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Galveston Monthly


Jul 01, 2019 02:30PM

 This wine story begins over 4,000 years ago with some of the most important early cultures contributing. It is the tale of the country that lies along the Atlantic Coast of the Iberian Peninsula, a land now known as Portugal.

  A Celtic tribe called the Lusitani settled the region and remained in control for generations until the Romans arrived and eventually conquered the population. The Romans brought winemaking and grape growing to the north while the Phoenicians are believed to have introduced viniculture and viticulture to the south through trade. The spread of Christianity added new demand as churches needed wine for ceremonies, and the region’s industry thrived.   

  Portuguese winemaking continued through the centuries of Moorish rule with production being allowed for export until close to the end of the reign, but the vineyards did not fully flourish until the Moors were finally defeated in the 13th century.

   English, Scottish, and Dutch wine traders arrived and established themselves in northwestern Portugal around the city of Oporto on the Douro River and began to increase their power. Portuguese and Italian winemaking families founded new wine businesses on the island of Madeira and developed new trade with the Americas.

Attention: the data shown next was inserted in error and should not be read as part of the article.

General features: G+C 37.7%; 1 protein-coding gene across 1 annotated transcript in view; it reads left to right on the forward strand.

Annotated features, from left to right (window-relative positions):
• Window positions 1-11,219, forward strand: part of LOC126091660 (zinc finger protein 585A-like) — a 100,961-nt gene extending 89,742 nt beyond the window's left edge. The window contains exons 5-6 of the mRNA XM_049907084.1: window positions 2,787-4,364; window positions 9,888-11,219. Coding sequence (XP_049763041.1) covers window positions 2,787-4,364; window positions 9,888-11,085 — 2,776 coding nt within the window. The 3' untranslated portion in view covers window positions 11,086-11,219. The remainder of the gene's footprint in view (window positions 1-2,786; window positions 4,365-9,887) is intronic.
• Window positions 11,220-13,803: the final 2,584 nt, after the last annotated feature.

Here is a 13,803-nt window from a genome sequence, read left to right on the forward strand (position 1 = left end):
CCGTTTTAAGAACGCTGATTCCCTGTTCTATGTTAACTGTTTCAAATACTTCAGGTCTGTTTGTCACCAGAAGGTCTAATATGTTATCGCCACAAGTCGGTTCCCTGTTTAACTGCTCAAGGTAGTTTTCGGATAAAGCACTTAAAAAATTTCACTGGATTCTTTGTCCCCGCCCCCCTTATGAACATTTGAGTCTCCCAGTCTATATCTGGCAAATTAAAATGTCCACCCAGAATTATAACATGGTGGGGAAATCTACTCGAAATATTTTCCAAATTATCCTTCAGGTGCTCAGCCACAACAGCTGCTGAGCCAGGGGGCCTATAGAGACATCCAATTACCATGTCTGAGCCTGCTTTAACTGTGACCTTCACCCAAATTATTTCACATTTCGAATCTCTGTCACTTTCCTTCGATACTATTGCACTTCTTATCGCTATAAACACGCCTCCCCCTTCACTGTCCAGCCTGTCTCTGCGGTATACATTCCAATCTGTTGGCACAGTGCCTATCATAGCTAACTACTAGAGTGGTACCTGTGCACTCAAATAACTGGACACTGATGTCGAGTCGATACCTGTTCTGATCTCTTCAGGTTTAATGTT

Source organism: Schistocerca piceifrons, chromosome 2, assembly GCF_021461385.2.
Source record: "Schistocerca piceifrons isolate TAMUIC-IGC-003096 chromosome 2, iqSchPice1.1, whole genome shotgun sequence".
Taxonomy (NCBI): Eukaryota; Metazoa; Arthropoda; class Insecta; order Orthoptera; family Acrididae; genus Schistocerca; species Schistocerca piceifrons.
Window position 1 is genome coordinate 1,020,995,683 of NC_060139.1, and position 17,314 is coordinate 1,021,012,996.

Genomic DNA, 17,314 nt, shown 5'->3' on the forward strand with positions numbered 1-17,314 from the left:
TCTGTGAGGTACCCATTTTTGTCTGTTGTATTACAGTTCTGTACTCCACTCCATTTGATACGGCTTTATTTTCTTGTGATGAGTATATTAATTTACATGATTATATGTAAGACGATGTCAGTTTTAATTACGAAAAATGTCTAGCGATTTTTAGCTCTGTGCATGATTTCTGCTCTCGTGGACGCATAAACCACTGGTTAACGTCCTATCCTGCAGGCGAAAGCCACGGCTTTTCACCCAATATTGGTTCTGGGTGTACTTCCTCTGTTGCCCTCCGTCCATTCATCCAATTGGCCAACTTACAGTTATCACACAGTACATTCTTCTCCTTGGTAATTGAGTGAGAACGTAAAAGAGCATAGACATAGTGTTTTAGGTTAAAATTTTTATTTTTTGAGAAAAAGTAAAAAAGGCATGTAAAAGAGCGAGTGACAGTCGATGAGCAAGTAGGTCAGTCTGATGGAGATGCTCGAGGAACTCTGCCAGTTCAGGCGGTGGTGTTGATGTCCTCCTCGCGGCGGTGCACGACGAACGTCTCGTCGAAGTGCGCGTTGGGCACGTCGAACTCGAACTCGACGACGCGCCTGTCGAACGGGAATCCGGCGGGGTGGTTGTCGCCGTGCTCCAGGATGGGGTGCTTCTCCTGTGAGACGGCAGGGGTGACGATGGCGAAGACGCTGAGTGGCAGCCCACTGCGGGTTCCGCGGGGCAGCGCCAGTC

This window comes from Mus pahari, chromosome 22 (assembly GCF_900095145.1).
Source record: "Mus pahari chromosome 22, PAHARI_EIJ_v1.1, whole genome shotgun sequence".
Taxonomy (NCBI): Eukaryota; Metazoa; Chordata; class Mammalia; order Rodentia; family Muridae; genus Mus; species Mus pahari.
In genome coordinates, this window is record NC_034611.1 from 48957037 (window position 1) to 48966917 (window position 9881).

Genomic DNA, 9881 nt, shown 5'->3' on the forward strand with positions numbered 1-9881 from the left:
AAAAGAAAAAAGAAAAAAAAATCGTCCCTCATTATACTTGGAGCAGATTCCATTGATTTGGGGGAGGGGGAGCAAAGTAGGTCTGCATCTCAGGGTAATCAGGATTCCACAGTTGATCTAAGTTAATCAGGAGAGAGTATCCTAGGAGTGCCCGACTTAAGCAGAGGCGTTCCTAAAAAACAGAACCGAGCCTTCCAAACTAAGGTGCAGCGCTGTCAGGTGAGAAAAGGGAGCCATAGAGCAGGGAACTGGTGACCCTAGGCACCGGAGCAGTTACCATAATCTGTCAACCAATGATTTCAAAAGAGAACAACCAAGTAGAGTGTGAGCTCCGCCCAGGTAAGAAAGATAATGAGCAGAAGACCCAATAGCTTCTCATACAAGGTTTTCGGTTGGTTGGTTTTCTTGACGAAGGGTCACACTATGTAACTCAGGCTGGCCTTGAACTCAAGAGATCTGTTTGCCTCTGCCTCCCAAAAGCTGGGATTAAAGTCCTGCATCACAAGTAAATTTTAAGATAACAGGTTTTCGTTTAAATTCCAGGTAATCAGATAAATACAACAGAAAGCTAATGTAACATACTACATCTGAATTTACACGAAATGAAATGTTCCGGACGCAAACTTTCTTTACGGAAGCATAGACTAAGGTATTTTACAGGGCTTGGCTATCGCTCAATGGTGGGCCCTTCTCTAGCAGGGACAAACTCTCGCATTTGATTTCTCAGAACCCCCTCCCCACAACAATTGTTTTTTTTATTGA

The country’s wine trade grew, but unfortunately malpractice grew with it. To curb the negative foreign influence and support the Portuguese growers, the Marquis of Pombal introduced new laws for the land which designated specific vineyard areas and production methods. Quality improved and the industry soared again. Mother Nature would soon check this success with vineyard disease that decimated almost all of Europe’s vineyards with phylloxera.

  World wars and political unrest wreaked havoc on the industry throughout most of the 20th century. In 1986, Portugal joined the European Union, and European loans and grants became available. This newfound capital allowed winemakers to update their vineyards with new stainless-steel tanks for clean, high quality production. This, along with other European investment in the general infrastructure of the country, made a tremendous difference and the modern industry was born.